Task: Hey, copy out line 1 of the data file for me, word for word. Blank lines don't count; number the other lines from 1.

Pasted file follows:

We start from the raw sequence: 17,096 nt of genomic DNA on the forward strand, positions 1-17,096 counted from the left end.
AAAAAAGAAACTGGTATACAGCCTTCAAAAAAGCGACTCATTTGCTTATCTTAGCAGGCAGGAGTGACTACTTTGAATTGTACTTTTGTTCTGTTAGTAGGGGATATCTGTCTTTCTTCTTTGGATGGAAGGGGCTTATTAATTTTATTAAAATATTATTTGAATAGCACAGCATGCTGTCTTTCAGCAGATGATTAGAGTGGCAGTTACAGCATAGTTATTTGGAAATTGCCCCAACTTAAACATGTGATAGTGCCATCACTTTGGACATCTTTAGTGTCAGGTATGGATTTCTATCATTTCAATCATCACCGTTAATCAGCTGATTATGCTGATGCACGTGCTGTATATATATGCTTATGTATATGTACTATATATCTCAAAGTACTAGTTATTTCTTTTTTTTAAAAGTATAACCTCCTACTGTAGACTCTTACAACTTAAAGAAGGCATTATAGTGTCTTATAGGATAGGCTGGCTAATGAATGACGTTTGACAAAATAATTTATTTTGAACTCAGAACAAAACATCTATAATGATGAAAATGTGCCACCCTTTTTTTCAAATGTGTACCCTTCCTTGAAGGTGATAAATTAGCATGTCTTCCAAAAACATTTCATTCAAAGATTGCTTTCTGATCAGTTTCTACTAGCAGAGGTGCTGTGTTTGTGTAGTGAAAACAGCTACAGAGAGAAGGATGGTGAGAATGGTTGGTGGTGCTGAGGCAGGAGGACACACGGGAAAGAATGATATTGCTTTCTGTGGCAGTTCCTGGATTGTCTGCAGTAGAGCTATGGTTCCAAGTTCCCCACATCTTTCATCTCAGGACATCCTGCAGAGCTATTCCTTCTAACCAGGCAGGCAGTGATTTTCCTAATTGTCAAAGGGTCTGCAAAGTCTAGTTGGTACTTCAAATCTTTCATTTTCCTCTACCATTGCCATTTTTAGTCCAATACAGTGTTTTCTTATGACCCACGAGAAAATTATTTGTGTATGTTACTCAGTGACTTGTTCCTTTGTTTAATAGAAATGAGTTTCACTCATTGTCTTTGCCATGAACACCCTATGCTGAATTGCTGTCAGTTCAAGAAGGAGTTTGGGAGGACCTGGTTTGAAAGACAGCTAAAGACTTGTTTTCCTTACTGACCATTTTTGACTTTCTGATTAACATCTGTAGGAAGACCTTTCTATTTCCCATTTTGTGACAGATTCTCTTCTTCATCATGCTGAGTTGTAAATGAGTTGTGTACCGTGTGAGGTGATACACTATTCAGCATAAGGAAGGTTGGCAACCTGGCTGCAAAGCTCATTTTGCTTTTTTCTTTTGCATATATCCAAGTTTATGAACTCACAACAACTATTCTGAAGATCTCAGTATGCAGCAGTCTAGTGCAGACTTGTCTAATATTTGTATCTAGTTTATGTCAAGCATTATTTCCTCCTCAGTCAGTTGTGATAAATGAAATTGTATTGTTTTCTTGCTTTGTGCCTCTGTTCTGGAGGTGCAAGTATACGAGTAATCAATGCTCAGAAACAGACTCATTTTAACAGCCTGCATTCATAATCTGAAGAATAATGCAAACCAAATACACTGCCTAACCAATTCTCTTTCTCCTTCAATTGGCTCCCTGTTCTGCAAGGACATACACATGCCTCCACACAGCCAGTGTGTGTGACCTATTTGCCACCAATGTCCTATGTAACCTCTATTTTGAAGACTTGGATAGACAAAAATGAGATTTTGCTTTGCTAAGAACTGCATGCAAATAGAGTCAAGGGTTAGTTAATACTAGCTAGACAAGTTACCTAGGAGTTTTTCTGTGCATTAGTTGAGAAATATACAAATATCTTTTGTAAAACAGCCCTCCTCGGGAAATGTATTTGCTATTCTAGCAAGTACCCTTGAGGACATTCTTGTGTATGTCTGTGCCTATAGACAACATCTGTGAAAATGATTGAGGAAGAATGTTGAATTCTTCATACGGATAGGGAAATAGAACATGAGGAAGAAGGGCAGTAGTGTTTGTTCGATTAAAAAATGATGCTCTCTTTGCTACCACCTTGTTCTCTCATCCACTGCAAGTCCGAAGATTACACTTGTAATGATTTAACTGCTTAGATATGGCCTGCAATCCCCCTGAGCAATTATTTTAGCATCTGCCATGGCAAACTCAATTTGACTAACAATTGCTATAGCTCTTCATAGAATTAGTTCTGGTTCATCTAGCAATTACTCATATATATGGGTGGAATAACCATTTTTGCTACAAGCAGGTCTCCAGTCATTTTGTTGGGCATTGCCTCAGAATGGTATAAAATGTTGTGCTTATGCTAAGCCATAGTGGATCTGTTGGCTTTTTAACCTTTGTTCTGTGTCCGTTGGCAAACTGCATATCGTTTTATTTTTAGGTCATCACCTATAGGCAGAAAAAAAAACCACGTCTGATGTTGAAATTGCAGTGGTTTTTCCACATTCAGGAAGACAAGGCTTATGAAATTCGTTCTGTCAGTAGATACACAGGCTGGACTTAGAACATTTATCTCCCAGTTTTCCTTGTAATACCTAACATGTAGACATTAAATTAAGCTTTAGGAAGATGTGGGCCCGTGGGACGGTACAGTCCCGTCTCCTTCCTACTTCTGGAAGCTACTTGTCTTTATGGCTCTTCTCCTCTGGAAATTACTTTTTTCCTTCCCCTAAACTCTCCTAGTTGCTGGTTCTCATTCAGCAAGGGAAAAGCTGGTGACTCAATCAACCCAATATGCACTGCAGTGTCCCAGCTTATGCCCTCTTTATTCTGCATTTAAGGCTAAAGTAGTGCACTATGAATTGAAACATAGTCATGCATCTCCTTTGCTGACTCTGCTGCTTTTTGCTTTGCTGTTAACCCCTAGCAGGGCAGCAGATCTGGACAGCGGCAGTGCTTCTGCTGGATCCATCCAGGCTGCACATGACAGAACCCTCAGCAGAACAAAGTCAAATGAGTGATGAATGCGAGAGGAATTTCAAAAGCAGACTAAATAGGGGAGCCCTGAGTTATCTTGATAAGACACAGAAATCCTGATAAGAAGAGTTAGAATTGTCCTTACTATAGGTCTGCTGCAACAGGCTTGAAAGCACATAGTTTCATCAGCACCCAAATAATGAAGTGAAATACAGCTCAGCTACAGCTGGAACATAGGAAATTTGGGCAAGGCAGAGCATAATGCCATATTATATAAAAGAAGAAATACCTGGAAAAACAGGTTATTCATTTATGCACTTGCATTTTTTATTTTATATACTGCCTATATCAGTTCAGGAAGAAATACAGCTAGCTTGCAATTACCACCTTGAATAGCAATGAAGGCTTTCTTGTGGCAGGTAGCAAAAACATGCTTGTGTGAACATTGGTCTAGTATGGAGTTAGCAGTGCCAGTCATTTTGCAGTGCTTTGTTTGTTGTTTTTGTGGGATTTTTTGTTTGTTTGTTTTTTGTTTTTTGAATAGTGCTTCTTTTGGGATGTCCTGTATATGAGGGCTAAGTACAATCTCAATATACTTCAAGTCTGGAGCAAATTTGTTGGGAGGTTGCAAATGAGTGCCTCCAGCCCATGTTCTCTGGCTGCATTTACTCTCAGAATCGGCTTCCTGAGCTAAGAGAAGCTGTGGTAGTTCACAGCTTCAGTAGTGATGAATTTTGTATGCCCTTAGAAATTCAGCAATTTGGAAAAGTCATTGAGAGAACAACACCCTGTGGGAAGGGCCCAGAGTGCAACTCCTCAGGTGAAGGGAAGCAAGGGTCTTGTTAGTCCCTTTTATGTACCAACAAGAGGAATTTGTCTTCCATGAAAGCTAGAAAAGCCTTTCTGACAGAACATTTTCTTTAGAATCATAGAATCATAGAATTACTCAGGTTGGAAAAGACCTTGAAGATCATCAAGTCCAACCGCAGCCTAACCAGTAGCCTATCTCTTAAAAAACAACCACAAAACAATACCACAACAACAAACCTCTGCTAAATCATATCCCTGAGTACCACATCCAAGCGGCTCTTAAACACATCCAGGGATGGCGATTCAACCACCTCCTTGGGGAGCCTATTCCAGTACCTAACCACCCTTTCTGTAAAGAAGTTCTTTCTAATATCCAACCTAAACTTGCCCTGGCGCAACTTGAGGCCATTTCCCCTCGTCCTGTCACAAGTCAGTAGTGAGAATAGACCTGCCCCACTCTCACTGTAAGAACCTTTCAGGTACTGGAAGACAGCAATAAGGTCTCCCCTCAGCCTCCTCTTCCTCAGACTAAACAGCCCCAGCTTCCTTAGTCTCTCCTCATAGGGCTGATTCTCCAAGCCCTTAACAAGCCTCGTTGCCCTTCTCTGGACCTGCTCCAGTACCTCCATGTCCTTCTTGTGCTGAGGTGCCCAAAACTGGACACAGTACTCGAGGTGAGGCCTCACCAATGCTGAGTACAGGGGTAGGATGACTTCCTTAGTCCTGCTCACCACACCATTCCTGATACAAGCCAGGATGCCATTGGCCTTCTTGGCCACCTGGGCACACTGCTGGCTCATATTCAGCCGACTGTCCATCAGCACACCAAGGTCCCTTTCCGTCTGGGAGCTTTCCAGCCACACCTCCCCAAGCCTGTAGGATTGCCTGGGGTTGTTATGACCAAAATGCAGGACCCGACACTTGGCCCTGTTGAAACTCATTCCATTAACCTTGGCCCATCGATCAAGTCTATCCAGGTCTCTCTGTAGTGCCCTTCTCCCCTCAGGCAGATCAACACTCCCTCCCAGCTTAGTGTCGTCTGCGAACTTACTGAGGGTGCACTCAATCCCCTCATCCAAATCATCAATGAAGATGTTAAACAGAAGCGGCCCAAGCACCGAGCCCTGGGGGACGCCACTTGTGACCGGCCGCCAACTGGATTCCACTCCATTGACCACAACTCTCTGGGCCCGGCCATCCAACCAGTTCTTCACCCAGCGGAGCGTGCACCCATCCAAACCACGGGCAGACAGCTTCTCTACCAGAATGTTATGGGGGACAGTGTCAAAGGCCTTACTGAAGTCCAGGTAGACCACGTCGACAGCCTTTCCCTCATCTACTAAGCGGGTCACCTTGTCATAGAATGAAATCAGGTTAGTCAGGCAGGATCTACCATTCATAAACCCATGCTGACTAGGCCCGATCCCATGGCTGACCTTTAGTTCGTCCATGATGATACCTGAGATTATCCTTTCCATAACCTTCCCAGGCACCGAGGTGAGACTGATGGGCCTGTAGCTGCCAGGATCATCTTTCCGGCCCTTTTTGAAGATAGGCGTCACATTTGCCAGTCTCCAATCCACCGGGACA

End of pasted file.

We start from the raw sequence: 17,096 nt of genomic DNA on the forward strand, positions 1-17,096 counted from the left end.